The Hierarchy of the DPRK. Source: Diagram made by author.

The Command Economy

The Workers Party of Korea (WPK), more commonly known as the North Korean Regime, holds tight control over the command economy and uses it to abuse all people of low Songbun, specifically those who live outside the capital, Pyongyang. Instead of ordering the production of valuable goods like food and home maintenance products for their communities, they overproduce menial things, like children’s socks and beach toys. Many do not have the mobility to go to a neighboring town for resources, and as I will expand on later, many believe that they deserve to starve if they are not entirely self-sufficient.

This economic system has the dual effect of limiting opportunities to participate in the job market. People are not allowed to sell products unless they are commanded to do so by the WPK. Because the WPK is not tasked to create job opportunities for rural people, these people have no opportunity to make money, which only exacerbates the problem of reduced resources.

Lots of brightly colored shoes are piled onto shelves and hanging from the walls and ceilings in a Korean store. There are yellow signs with red and black text in Korean
The overproduction of menial things at the expense of food and necessities. Source: Yahoo! Images

The March of Suffering

The culture that encourages the idea of “suffering for the greater good” is called juche. Juche is the Korean term for the culture of self-sufficiency. It is an idea that is pushed hard into the minds of all North Koreans. Asking for help, depending on friends or family, or participating in a small-scale economy of goods with your neighbors makes you an inherently weak person because you are expected to work harder instead of “begging”. This idea is so ingrained in the minds of North Koreans that they will accept immense abuse from higher-ups at the expense of asking for help or demanding rights.

Starting in 1990, a great famine swept the nation under the rule of Kim Il-Sung. He coined the term “The March of Suffering” to refer to the famine. Using this name, he convinced those who took the hardest hit, the rural people of low Songbun, that they were doing the most honorable thing for their country by suffering in this famine. They were dying for it. Kim Il-Sung glorified their suffering by convincing them that not only did they deserve it (juche), but that their suffering was contributing to the greater good of the country. He had such control over the minds of these people that they loyally followed him straight to their graves.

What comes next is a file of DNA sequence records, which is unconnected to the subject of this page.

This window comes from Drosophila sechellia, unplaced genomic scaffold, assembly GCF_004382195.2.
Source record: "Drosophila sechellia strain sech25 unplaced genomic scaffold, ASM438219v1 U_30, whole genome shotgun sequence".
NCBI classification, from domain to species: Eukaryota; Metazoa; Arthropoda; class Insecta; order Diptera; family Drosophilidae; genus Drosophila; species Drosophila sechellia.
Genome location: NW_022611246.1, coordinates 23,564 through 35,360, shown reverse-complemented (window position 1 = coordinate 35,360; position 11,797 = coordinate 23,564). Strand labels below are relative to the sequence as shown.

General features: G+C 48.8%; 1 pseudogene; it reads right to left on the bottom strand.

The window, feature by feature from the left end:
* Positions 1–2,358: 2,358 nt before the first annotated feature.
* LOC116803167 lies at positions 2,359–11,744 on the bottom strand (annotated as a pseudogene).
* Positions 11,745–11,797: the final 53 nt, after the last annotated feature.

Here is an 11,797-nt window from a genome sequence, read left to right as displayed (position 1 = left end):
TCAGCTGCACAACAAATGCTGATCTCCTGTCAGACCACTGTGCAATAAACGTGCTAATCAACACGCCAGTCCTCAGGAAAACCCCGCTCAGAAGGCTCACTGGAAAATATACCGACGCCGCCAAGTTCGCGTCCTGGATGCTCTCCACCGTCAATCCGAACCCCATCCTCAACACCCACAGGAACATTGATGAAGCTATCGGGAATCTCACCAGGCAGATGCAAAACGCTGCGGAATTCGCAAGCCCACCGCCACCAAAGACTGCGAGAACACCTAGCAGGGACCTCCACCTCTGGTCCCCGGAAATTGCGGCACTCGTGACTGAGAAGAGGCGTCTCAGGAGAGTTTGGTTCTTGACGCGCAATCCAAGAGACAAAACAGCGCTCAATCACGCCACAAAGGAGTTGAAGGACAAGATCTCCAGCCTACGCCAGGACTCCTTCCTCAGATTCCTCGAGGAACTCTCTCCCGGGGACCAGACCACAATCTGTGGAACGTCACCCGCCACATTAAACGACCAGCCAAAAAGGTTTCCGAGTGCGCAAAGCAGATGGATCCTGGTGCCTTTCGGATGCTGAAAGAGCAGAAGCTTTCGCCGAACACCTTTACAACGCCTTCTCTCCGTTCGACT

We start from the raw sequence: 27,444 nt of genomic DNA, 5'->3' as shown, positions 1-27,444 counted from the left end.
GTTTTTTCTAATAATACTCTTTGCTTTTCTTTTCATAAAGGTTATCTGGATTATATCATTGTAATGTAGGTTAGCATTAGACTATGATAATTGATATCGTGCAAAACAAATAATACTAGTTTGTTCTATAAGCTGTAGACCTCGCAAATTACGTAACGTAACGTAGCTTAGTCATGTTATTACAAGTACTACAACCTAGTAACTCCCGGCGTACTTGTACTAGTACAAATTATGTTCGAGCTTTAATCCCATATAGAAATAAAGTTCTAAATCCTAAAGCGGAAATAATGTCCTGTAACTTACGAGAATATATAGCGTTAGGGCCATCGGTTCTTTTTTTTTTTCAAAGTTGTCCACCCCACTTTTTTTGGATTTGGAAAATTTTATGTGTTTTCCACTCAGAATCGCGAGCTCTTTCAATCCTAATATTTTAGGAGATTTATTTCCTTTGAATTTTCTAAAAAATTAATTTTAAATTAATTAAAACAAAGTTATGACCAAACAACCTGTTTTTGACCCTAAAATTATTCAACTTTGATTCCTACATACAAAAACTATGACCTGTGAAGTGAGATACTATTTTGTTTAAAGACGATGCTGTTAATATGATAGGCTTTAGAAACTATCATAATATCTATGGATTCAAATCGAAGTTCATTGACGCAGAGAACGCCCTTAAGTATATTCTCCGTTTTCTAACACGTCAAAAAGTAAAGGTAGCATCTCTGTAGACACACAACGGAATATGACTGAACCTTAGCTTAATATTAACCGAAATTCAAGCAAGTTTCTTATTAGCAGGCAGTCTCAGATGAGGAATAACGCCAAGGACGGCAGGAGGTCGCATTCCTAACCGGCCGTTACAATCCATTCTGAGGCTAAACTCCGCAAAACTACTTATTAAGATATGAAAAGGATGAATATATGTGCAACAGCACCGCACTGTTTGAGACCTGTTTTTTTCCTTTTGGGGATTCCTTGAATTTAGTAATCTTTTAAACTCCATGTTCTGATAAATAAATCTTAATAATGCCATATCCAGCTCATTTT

Handled correctly, this famine could have lasted no longer than a year, and would not have become nearly as severe as it has. Instead, estimates from Crossing Borders suggest that between 240,000 and 3.5 million people have died in the DPRK from malnutrition since 1990.* The famine has outlived not only Kim Il-Sung but also his predecessor Kim Jong-Il. 

*The reason for such a wide range of statistics is that collecting accurate data in North Korea is virtually impossible. I expand on the use of outside media control in the second part of this series titled, “How the North Korean Regime Uses Cult-Like Tactics to Maintain Power.”

The camera is facing down a building-lined street. The buildings are neutral colors and appear old. There are two trees with no leaves. There is a group of people all wearing the same dark green/blue clothing. One person is dressed in bright blue and standing in the middle of the street.
Even in Pyongyang, vibrant colors are rare. The buildings are drab and dull, the trees are dead, and people dress monochromatically and uniformly. The person in bright blue serves as a traffic director. Source: Flickr

Suppose the topic of North Korea is interesting to you and you want to work towards clearing up the fog surrounding the nation. In that case, I highly recommend Dying for Rights: Putting North Korea’s Human Rights Abuses on the Record by Sandra Fahy. This book is very informative and one of the only easily accessible, comprehensive accounts of North Korean human rights. It is where I learned most of what I know about the DPRK. It set the baseline on which I built my entire comprehensive understanding of the social systems at play.